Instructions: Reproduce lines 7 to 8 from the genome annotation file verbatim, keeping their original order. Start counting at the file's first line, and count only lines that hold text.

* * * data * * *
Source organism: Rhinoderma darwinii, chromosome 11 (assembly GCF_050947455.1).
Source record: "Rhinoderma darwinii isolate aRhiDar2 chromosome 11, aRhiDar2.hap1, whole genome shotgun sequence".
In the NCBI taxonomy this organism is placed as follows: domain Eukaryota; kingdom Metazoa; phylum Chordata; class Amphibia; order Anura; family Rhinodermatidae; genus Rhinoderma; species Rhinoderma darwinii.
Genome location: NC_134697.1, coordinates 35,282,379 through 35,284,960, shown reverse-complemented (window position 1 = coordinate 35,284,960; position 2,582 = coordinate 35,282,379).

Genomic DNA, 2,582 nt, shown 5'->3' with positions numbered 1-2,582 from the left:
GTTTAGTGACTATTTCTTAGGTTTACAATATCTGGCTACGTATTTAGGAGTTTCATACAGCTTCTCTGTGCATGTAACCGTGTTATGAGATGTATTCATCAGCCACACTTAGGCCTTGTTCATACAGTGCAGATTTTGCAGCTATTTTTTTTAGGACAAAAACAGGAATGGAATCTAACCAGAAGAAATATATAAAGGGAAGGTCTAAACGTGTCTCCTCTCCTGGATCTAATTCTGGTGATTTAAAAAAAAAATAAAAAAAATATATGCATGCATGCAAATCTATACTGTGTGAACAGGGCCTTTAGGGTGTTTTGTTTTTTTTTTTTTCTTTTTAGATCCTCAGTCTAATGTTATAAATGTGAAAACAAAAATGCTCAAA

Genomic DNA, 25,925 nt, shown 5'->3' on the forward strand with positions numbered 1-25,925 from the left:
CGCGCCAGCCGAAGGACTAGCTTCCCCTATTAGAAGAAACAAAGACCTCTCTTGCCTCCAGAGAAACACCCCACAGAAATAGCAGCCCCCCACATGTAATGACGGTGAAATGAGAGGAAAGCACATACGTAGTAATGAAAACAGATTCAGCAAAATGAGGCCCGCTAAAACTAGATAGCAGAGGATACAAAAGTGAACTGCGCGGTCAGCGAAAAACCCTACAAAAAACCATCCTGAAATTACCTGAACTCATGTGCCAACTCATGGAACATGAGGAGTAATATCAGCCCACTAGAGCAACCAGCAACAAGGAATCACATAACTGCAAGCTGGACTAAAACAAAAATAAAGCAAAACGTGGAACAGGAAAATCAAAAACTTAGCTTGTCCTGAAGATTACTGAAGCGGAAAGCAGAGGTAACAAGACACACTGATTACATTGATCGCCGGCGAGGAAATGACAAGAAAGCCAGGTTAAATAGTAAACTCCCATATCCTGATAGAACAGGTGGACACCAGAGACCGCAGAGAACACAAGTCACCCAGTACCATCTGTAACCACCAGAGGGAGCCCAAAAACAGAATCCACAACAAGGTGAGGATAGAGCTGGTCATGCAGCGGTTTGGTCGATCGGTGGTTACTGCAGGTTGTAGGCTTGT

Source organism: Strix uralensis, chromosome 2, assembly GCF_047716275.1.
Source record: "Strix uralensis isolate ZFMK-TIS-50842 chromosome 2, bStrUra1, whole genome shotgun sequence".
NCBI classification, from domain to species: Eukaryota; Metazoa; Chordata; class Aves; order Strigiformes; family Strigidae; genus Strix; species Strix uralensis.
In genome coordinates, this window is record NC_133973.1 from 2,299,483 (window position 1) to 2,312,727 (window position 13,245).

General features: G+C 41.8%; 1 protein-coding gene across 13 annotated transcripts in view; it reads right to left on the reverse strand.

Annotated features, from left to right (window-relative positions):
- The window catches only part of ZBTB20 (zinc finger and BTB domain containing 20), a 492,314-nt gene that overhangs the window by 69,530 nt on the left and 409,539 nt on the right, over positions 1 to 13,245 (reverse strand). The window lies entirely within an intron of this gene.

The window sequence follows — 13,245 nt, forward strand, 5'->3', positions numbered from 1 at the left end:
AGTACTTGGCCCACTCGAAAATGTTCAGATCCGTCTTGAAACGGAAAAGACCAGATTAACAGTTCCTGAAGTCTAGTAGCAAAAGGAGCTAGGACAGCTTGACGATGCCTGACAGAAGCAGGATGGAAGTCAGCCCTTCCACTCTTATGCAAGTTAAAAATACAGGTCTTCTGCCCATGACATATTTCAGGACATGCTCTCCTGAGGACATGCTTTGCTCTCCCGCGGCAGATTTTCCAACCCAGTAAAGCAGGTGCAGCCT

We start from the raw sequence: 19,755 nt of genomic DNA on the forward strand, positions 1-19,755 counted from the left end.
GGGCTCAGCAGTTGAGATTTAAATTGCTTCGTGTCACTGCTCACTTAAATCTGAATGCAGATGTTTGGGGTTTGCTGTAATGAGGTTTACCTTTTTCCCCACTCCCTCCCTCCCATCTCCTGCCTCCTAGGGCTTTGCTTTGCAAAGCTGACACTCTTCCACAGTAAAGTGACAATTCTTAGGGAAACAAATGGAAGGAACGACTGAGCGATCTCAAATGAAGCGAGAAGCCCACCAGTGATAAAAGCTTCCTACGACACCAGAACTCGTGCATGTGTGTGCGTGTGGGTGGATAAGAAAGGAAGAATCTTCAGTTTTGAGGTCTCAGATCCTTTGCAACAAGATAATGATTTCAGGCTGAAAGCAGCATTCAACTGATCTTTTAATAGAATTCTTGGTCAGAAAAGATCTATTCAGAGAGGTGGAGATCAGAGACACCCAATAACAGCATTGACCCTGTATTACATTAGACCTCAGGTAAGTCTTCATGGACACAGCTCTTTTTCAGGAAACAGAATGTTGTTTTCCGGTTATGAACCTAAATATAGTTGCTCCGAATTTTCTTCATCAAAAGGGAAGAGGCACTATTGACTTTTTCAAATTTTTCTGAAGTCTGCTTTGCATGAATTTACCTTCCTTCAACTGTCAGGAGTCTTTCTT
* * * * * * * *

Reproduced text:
Genomic DNA, 25,925 nt, shown 5'->3' on the forward strand with positions numbered 1-25,925 from the left:
CGCGCCAGCCGAAGGACTAGCTTCCCCTATTAGAAGAAACAAAGACCTCTCTTGCCTCCAGAGAAACACCCCACAGAAATAGCAGCCCCCCACATGTAATGACGGTGAAATGAGAGGAAAGCACATACGTAGTAATGAAAACAGATTCAGCAAAATGAGGCCCGCTAAAACTAGATAGCAGAGGATACAAAAGTGAACTGCGCGGTCAGCGAAAAACCCTACAAAAAACCATCCTGAAATTACCTGAACTCATGTGCCAACTCATGGAACATGAGGAGTAATATCAGCCCACTAGAGCAACCAGCAACAAGGAATCACATAACTGCAAGCTGGACTAAAACAAAAATAAAGCAAAACGTGGAACAGGAAAATCAAAAACTTAGCTTGTCCTGAAGATTACTGAAGCGGAAAGCAGAGGTAACAAGACACACTGATTACATTGATCGCCGGCGAGGAAATGACAAGAAAGCCAGGTTAAATAGTAAACTCCCATATCCTGATAGAACAGGTGGACACCAGAGACCGCAGAGAACACAAGTCACCCAGTACCATCTGTAACCACCAGAGGGAGCCCAAAAACAGAATCCACAACAAGGTGAGGATAGAGCTGGTCATGCAGCGGTTTGGTCGATCGGTGGTTACTGCAGGTTGTAGGCTTGT